Astronomers have gained their sharpest ever view of a supergiant star that could be on the verge of exploding as a supernova. They zoomed in on red Betelgeuse in Orion to discover a giant bubble boiling on its surface and a huge plume of gas that is bigger than the solar system.
Two independent teams used the European Southern Observatory’s imaginatively named Very Large Telescope in Chile to study Betelgeuse close up. Their images provide new clues to explain how such enormous stars shed material at such a tremendous rate. Betelgeuse lies 640 light-years away but is one of the brightest stars in the night sky. It is also one of the biggest and most luminous stars known, being nearly 1,000 times larger than the Sun and shining more than 100,000 times more brightly. It is only a few million years old – a mere youngster compared to the four billion-year-old Sun – but is near the end of its life, astronomers believe. It seems doomed to blow itself to bits in a supernova blast that would make it brighter than the Moon and visible in broad daylight.
One team of scientists borrowed an old trick invented by amateur astronomers to get a clearer picture of Betelgeuse. Special so-called adaptive optics, using an instrument called NACO, helped compensate for distortion caused by the Earth’s atmosphere. But then they picked and combined just the sharpest images collected, discarding those made fuzzy by turbulence in the air.
The final picture with the 8-metre telescope was much sharper than a single long exposure could produce. Its resolution is so fine it could pick out an object the size of a tennis ball on the International Space Station as seen from the ground.
Pierre Kervella, of the Paris Observatory, who led the first team, said: “Thanks to these outstanding images, we have detected a large plume of gas extending into space from the surface of Betelgeuse. This is a clear indication that the whole outer shell of the star is not shedding matter evenly in all directions.”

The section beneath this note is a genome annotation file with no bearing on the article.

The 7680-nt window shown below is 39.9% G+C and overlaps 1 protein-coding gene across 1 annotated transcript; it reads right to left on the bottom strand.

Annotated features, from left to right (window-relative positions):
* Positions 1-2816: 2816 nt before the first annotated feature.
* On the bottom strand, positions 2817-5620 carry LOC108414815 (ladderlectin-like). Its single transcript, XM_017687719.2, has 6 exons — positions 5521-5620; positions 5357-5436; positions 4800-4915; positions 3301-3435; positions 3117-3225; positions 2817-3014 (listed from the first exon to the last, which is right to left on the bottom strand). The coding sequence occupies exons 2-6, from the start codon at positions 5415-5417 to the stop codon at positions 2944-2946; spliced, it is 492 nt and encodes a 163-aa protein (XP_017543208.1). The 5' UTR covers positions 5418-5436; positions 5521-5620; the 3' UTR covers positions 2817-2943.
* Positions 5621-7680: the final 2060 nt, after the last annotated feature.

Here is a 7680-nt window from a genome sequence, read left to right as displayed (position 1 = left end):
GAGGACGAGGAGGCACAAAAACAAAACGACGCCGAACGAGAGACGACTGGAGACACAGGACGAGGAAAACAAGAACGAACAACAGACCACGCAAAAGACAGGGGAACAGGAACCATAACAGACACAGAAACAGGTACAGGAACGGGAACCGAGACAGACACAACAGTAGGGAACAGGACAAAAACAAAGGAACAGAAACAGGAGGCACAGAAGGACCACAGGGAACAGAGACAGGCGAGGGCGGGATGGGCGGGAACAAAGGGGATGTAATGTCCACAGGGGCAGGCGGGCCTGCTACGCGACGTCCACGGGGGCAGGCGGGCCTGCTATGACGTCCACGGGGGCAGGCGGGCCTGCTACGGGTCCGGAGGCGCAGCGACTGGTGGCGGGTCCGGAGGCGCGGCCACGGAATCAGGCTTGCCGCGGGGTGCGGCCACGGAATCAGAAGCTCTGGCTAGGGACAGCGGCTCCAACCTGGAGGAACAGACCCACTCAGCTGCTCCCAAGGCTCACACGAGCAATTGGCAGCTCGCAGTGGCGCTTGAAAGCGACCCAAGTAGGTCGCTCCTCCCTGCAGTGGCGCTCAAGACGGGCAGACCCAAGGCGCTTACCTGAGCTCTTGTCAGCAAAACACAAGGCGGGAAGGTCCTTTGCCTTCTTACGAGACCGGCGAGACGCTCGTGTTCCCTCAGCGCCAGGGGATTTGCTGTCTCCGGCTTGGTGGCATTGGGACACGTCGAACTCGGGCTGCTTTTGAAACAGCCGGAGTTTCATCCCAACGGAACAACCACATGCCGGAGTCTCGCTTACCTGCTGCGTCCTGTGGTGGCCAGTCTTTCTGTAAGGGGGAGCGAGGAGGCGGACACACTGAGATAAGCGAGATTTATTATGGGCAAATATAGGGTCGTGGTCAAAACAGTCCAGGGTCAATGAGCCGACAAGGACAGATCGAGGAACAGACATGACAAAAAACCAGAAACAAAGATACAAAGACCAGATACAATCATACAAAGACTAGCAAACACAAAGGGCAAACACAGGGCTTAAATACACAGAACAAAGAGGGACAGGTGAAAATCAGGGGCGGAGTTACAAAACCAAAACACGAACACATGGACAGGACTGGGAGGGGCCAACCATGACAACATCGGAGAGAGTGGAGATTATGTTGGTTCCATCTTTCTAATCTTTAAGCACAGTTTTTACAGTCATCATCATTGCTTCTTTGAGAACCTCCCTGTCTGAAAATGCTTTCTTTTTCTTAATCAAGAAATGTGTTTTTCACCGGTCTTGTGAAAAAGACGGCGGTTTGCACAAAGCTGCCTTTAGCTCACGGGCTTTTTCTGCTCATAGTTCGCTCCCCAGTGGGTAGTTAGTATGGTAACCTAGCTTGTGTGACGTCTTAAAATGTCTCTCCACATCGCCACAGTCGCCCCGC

The plume extends to at least six times the diameter of Betelgeuse, corresponding to the distance between the Sun and Neptune. The star itself is so big that it would almost stretch out to the orbit of Jupiter if it was our sun.
Scientists needed to work out if the ejected material was being lost above the giant star’s polar regions due to its rotation or whether convection currents inside Betelgeuse were generating the plume.
To find out, a second team, led by Keiichi Ohnaka of the Max Planck Institute for Radio Astronomy in Bonn, Germany, used a technique called interferometry. The AMBER instrument on the Very Large Telescope Interferometer was used to combine the light from three separate 1.8-metre telescopes. This gave the team a picture as sharp as could be taken with one giant 48-metre telescope if it were possible to build such a monster and four times more detailed than the first team’s.
Ohnaka said: “Our AMBER observations are the sharpest observations of any kind ever made of Betelgeuse. Moreover, we detected how the gas is moving in different areas of Betelgeuse’s surface ― the first time this has been done for a star other than the Sun.”
These observations revealed that the gas in Betelgeuse’s atmosphere is moving vigorously up and down, and producing bubbles are as large as the supergiant star itself. It leads astronomers to believe that these movements of gas beneath Betelgeuse’s surface are behind the ejection of the massive plume into space.
Earlier this year, a team at Mount Wilson, California, suggested Betelgeuse was shrinking. The star was already known as the brightest variable star in the sky for amateurs to observe.
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